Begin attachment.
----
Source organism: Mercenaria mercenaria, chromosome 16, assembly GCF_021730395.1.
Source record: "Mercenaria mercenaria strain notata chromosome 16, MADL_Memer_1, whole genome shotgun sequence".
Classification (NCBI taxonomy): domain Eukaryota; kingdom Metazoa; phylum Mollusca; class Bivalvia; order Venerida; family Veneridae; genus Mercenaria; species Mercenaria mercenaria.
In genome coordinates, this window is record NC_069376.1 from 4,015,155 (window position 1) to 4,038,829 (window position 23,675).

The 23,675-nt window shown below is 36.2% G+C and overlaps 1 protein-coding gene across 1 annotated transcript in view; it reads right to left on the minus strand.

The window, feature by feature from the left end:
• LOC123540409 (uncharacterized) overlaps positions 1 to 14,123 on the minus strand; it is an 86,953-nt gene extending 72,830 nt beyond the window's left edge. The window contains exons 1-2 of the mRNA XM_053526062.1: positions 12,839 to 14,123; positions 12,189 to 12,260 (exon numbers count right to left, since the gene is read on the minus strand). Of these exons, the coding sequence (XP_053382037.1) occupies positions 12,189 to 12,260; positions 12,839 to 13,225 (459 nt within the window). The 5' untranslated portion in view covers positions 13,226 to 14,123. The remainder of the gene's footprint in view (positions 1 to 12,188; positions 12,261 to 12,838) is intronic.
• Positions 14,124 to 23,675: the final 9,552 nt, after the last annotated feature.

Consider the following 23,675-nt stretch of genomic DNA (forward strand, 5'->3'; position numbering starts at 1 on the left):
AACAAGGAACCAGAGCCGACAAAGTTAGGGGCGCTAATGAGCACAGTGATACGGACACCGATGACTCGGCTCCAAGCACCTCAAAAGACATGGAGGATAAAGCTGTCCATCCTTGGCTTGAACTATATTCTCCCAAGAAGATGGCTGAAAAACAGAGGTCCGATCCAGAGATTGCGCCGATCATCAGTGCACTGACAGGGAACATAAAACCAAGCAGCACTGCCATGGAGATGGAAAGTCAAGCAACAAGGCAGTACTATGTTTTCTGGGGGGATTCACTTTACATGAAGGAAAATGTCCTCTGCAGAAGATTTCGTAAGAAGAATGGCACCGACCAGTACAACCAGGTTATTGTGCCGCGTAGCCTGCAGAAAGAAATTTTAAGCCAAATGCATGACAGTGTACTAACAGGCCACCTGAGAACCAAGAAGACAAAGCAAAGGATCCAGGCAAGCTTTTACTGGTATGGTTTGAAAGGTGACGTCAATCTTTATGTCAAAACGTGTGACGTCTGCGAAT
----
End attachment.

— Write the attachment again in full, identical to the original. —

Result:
Source organism: Mercenaria mercenaria, chromosome 16, assembly GCF_021730395.1.
Source record: "Mercenaria mercenaria strain notata chromosome 16, MADL_Memer_1, whole genome shotgun sequence".
Classification (NCBI taxonomy): domain Eukaryota; kingdom Metazoa; phylum Mollusca; class Bivalvia; order Venerida; family Veneridae; genus Mercenaria; species Mercenaria mercenaria.
In genome coordinates, this window is record NC_069376.1 from 4,015,155 (window position 1) to 4,038,829 (window position 23,675).

The 23,675-nt window shown below is 36.2% G+C and overlaps 1 protein-coding gene across 1 annotated transcript in view; it reads right to left on the minus strand.

The window, feature by feature from the left end:
• LOC123540409 (uncharacterized) overlaps positions 1 to 14,123 on the minus strand; it is an 86,953-nt gene extending 72,830 nt beyond the window's left edge. The window contains exons 1-2 of the mRNA XM_053526062.1: positions 12,839 to 14,123; positions 12,189 to 12,260 (exon numbers count right to left, since the gene is read on the minus strand). Of these exons, the coding sequence (XP_053382037.1) occupies positions 12,189 to 12,260; positions 12,839 to 13,225 (459 nt within the window). The 5' untranslated portion in view covers positions 13,226 to 14,123. The remainder of the gene's footprint in view (positions 1 to 12,188; positions 12,261 to 12,838) is intronic.
• Positions 14,124 to 23,675: the final 9,552 nt, after the last annotated feature.

Consider the following 23,675-nt stretch of genomic DNA (forward strand, 5'->3'; position numbering starts at 1 on the left):
AACAAGGAACCAGAGCCGACAAAGTTAGGGGCGCTAATGAGCACAGTGATACGGACACCGATGACTCGGCTCCAAGCACCTCAAAAGACATGGAGGATAAAGCTGTCCATCCTTGGCTTGAACTATATTCTCCCAAGAAGATGGCTGAAAAACAGAGGTCCGATCCAGAGATTGCGCCGATCATCAGTGCACTGACAGGGAACATAAAACCAAGCAGCACTGCCATGGAGATGGAAAGTCAAGCAACAAGGCAGTACTATGTTTTCTGGGGGGATTCACTTTACATGAAGGAAAATGTCCTCTGCAGAAGATTTCGTAAGAAGAATGGCACCGACCAGTACAACCAGGTTATTGTGCCGCGTAGCCTGCAGAAAGAAATTTTAAGCCAAATGCATGACAGTGTACTAACAGGCCACCTGAGAACCAAGAAGACAAAGCAAAGGATCCAGGCAAGCTTTTACTGGTATGGTTTGAAAGGTGACGTCAATCTTTATGTCAAAACGTGTGACGTCTGCGAAT